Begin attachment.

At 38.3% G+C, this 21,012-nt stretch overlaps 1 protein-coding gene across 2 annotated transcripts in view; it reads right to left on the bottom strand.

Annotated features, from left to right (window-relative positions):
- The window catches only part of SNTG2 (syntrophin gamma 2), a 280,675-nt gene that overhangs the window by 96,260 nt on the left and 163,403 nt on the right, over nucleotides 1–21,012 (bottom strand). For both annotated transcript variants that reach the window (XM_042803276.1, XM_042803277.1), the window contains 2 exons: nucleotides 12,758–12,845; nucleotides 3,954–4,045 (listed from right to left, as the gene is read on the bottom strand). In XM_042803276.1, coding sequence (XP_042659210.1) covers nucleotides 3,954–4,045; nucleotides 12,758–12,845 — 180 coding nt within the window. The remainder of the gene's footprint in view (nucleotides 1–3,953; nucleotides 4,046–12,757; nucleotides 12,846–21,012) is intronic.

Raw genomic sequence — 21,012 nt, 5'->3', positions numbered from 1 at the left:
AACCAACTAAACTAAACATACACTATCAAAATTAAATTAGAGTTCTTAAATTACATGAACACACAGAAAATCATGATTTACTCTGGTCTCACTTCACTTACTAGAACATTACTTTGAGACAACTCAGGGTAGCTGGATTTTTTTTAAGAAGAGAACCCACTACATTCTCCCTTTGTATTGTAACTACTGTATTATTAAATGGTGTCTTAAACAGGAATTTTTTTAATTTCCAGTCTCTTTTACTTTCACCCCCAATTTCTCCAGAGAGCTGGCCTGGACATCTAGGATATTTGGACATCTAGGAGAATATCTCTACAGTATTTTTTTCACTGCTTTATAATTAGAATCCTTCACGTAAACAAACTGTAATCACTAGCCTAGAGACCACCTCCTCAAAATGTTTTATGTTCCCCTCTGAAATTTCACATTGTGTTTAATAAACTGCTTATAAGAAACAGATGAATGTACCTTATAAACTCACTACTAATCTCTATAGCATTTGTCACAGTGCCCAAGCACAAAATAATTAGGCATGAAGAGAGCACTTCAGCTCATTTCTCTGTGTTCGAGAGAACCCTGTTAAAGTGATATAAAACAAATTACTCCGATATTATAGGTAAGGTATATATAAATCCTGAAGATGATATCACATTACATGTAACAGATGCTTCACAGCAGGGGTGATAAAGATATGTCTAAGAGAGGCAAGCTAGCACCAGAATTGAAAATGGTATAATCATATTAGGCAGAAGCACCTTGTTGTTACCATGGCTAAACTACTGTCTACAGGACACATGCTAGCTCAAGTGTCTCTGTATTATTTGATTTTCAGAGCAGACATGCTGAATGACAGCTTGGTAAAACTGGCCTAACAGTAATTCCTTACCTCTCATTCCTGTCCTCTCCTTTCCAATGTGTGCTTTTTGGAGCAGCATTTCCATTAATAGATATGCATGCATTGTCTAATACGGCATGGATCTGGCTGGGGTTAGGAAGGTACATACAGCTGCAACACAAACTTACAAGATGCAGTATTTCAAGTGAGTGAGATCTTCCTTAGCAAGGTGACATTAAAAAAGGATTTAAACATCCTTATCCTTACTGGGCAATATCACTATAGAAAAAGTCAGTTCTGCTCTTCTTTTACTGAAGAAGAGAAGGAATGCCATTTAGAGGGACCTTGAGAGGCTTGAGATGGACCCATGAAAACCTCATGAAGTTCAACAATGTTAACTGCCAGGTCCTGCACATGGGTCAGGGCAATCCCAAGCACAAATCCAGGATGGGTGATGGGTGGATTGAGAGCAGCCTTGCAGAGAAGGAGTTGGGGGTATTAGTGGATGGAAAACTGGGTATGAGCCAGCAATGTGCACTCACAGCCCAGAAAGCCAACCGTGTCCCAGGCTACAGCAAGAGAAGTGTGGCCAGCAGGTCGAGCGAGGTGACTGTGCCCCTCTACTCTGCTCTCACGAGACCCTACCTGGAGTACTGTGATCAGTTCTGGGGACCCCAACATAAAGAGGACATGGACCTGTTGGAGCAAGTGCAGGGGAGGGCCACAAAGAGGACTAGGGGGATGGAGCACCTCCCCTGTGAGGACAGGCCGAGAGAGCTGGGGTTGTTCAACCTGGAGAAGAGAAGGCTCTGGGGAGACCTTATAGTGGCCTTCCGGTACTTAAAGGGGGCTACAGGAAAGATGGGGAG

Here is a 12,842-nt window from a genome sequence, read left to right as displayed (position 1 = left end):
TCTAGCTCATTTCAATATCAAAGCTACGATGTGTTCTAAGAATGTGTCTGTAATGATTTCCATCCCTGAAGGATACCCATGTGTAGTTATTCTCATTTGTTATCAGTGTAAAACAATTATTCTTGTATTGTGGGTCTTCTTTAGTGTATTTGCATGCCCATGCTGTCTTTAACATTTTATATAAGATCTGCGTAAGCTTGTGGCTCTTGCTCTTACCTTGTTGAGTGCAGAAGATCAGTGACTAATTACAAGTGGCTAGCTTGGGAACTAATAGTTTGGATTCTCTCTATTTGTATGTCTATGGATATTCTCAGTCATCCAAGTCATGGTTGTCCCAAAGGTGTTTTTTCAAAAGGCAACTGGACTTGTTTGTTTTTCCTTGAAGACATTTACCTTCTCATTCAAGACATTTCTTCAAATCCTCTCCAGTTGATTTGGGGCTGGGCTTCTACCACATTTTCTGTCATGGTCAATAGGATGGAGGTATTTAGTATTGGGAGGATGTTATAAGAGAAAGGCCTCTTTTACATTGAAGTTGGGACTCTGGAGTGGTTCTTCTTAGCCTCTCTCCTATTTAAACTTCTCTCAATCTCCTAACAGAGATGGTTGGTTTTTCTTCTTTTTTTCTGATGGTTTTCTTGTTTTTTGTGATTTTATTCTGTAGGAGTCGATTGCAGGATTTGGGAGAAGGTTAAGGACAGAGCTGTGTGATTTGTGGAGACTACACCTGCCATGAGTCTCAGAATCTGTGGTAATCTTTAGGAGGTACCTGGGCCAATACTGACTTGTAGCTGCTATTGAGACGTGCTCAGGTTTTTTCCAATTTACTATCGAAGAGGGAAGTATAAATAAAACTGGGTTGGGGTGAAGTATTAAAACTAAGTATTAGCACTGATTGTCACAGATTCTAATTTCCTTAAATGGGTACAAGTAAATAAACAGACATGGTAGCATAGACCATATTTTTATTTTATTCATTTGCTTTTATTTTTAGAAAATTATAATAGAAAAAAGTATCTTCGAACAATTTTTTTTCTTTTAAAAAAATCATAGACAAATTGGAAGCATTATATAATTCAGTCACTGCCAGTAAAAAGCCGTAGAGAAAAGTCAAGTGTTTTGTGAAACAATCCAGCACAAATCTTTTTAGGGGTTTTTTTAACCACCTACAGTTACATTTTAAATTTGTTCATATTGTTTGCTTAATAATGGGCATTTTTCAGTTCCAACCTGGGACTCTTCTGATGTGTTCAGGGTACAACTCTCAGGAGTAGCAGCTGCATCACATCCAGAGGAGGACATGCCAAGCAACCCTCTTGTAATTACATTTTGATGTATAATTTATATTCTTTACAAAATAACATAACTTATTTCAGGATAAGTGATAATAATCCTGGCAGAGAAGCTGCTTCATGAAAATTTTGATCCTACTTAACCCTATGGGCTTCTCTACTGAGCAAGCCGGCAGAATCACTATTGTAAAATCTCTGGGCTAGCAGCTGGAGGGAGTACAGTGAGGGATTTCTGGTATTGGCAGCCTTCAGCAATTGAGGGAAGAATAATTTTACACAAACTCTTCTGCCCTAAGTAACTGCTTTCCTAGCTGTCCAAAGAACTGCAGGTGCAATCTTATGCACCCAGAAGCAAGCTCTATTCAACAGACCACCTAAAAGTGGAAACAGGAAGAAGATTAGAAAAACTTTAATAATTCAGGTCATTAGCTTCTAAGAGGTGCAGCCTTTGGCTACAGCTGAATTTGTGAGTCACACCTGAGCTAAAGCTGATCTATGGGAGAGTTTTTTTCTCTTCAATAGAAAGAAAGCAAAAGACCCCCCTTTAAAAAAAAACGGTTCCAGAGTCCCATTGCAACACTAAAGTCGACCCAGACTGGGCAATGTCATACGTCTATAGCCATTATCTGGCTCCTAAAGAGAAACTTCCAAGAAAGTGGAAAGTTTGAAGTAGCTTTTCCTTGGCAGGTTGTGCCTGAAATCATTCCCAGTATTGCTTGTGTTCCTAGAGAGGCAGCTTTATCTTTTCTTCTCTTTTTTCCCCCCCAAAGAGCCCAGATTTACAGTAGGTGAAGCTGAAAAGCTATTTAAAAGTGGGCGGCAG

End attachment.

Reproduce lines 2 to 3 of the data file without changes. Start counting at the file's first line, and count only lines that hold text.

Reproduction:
Annotated features, from left to right (window-relative positions):
- The window catches only part of SNTG2 (syntrophin gamma 2), a 280,675-nt gene that overhangs the window by 96,260 nt on the left and 163,403 nt on the right, over nucleotides 1–21,012 (bottom strand). For both annotated transcript variants that reach the window (XM_042803276.1, XM_042803277.1), the window contains 2 exons: nucleotides 12,758–12,845; nucleotides 3,954–4,045 (listed from right to left, as the gene is read on the bottom strand). In XM_042803276.1, coding sequence (XP_042659210.1) covers nucleotides 3,954–4,045; nucleotides 12,758–12,845 — 180 coding nt within the window. The remainder of the gene's footprint in view (nucleotides 1–3,953; nucleotides 4,046–12,757; nucleotides 12,846–21,012) is intronic.